Today’s nontrad premed dispenses medication in a children’s home and wants to know whether or not it’s considered clinical experience.
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[01:31] The MCAT Minute
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[02:27] OldPreMeds Question of the Week
“I work at a children’s home and one of the responsibilities I have is passing medication to the residents. Would this be considered clinical experience?”
[03:02] Clinical Experience Doesn’t Have to Be in a Clinical Setting
One of the biggest myths around clinical experience is that it has o be in a clinical setting. Because'The interaction does not have to take place in a clinical setting for it to be a clinical experience.'Click To Tweet
Clinical experience does not have to take place in a clinical environment – whether’s that’s a hospital, an outpatient center, or a doctor’s office.
Clinical experiences can happen in a home. If you’re a caretaker of a loved one, or you’re getting paid as a CNA to take care of someone in a home, that’s clinical experience. And that’s not a clinical setting but it’s a clinical experience.
We have to change our view of what clinical experience is in terms of clinical settings. Because wherever interactions with patients are taking place makes that area a clinical setting. It doesn’t have to be this traditional idea of a hospital doctor’s office or outpatient center.
[04:43] Admin or Retail Experiences Aren’t Clinical
Working at the front desk is an admin experience, not clinical experience. Patient registration in the emergency department where you’re interacting with patients is analogous to working the front desk. It’s an admin experience.
Working a pharmacy tech job at Walgreens or CVS is a retail job. Again, you just happen to be interacting with these people who take medications. But they’re not patients, they’re customers. So you have to be very pragmatic around what you call clinical experience and what you don’t.“If you're interacting with these people in some sort of clinical way, not from an admin perspective or a retail perspective, then you can call it clinical experience.”Click To Tweet
[05:53] What About a Children’s Home and Child Life?
Now, handing out medications at a children’s home is very analogous to handing out medications to residents of a nursing home. That is clinical experience. Just because we don’t typically think of nursing homes as clinical environments doesn’t mean clinical things aren’t happening in that environment.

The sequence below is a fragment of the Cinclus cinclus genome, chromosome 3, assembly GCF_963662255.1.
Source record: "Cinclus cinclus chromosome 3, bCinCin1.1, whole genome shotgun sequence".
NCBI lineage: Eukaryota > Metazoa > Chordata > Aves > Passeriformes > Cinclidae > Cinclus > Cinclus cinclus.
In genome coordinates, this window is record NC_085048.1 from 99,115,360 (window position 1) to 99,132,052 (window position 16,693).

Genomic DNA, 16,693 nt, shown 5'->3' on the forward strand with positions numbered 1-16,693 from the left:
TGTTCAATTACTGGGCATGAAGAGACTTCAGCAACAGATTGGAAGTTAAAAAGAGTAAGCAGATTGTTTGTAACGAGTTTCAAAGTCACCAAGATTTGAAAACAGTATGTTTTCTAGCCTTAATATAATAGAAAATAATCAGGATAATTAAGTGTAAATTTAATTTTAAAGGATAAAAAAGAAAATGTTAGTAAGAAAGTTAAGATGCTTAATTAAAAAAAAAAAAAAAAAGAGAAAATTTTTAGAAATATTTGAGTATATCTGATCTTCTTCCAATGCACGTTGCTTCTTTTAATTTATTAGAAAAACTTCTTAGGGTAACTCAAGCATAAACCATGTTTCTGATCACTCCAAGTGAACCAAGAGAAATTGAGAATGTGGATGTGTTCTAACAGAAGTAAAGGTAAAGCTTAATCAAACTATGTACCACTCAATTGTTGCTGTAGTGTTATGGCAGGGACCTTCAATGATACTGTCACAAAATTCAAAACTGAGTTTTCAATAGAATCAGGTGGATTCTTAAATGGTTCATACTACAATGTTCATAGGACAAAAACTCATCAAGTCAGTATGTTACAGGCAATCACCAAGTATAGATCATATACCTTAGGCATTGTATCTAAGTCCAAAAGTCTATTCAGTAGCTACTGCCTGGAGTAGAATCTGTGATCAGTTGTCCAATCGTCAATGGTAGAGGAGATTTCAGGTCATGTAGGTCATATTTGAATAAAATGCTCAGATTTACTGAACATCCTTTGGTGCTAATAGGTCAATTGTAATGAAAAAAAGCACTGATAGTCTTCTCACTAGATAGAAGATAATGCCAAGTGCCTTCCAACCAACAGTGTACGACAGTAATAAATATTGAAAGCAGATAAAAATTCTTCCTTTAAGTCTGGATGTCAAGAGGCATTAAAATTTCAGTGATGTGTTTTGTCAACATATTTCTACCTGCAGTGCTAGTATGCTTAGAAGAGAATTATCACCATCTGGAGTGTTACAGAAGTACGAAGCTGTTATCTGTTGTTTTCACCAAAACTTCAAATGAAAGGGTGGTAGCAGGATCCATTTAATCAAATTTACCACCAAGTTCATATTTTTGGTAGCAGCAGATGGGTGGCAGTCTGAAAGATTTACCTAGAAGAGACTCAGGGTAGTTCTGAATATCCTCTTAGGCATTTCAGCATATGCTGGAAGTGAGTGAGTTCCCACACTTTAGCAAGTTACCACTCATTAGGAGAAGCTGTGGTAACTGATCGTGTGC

Remember, the environment in itself does not define what it is. And so, handing out medications in a nursing home is a clinical experience. But that doesn’t mean being in a nursing home is clinical, where you’re working in the kitchen or serving food. You’re not interacting with the patient in some sort of clinical way.
Child Life is interacting with that patient in a clinical setting. I think it’s a clinical experience but there are some admissions committees out there that think it’s not.
Child Life is a department in hospital settings where someone comes to be with patients. It generally happens during pre-procedure or post-procedure, or around difficult conversations, to keep a child happy. It’s to distract them sometimes from what’s about to happen, or from what just happened, or from conversations that the doctors and parents are having.
[08:08] Looking at the Big Picture
Understand that there are people behind the admissions committees and there are people reviewing applications. And it’s up to those individuals, and how they potentially read your description to decide whether it’s clinical experience or not.
Like a lot of stuff in the application, there is a lot of discretion that is needed so use your own judgment. Think about what you do, not necessarily where you do it. But what you do and who you do it with. Then use your own discretion to call it clinical or not based on a lot of the things that we talked about.
Ultimately, if you’re in that situation, hopefully, it is clinical. If it’s not, that’s okay too. If you don’t like it, quit and go find something else that you’ll like more that will count as clinical and go enjoy yourself. But remember, you can enjoy stuff that’s not clinical too. But just make sure you get that clinical experience as well.